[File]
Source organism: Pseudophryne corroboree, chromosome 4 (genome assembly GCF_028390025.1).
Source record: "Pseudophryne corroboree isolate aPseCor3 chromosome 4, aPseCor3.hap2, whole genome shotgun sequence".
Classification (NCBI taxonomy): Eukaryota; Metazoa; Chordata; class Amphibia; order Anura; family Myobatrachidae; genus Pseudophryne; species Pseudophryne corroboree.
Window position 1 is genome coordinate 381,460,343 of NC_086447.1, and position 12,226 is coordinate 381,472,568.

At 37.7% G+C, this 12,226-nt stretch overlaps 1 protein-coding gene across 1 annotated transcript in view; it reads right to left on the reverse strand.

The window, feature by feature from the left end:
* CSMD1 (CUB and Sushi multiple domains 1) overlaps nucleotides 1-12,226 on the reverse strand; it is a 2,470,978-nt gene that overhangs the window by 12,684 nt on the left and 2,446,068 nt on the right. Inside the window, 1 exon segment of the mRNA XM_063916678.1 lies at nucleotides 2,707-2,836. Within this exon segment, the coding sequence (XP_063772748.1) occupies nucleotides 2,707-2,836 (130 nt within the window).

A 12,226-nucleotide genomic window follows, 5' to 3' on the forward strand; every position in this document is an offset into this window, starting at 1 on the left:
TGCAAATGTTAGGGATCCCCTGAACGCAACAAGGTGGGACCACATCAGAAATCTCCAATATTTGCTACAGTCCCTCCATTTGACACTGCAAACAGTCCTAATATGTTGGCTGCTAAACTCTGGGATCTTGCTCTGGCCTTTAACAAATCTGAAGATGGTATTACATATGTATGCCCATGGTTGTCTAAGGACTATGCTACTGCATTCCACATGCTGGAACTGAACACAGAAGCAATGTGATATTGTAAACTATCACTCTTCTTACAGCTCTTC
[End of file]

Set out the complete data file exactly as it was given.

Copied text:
Source organism: Pseudophryne corroboree, chromosome 4 (genome assembly GCF_028390025.1).
Source record: "Pseudophryne corroboree isolate aPseCor3 chromosome 4, aPseCor3.hap2, whole genome shotgun sequence".
Classification (NCBI taxonomy): Eukaryota; Metazoa; Chordata; class Amphibia; order Anura; family Myobatrachidae; genus Pseudophryne; species Pseudophryne corroboree.
Window position 1 is genome coordinate 381,460,343 of NC_086447.1, and position 12,226 is coordinate 381,472,568.

At 37.7% G+C, this 12,226-nt stretch overlaps 1 protein-coding gene across 1 annotated transcript in view; it reads right to left on the reverse strand.

The window, feature by feature from the left end:
* CSMD1 (CUB and Sushi multiple domains 1) overlaps nucleotides 1-12,226 on the reverse strand; it is a 2,470,978-nt gene that overhangs the window by 12,684 nt on the left and 2,446,068 nt on the right. Inside the window, 1 exon segment of the mRNA XM_063916678.1 lies at nucleotides 2,707-2,836. Within this exon segment, the coding sequence (XP_063772748.1) occupies nucleotides 2,707-2,836 (130 nt within the window).

A 12,226-nucleotide genomic window follows, 5' to 3' on the forward strand; every position in this document is an offset into this window, starting at 1 on the left:
TGCAAATGTTAGGGATCCCCTGAACGCAACAAGGTGGGACCACATCAGAAATCTCCAATATTTGCTACAGTCCCTCCATTTGACACTGCAAACAGTCCTAATATGTTGGCTGCTAAACTCTGGGATCTTGCTCTGGCCTTTAACAAATCTGAAGATGGTATTACATATGTATGCCCATGGTTGTCTAAGGACTATGCTACTGCATTCCACATGCTGGAACTGAACACAGAAGCAATGTGATATTGTAAACTATCACTCTTCTTACAGCTCTTC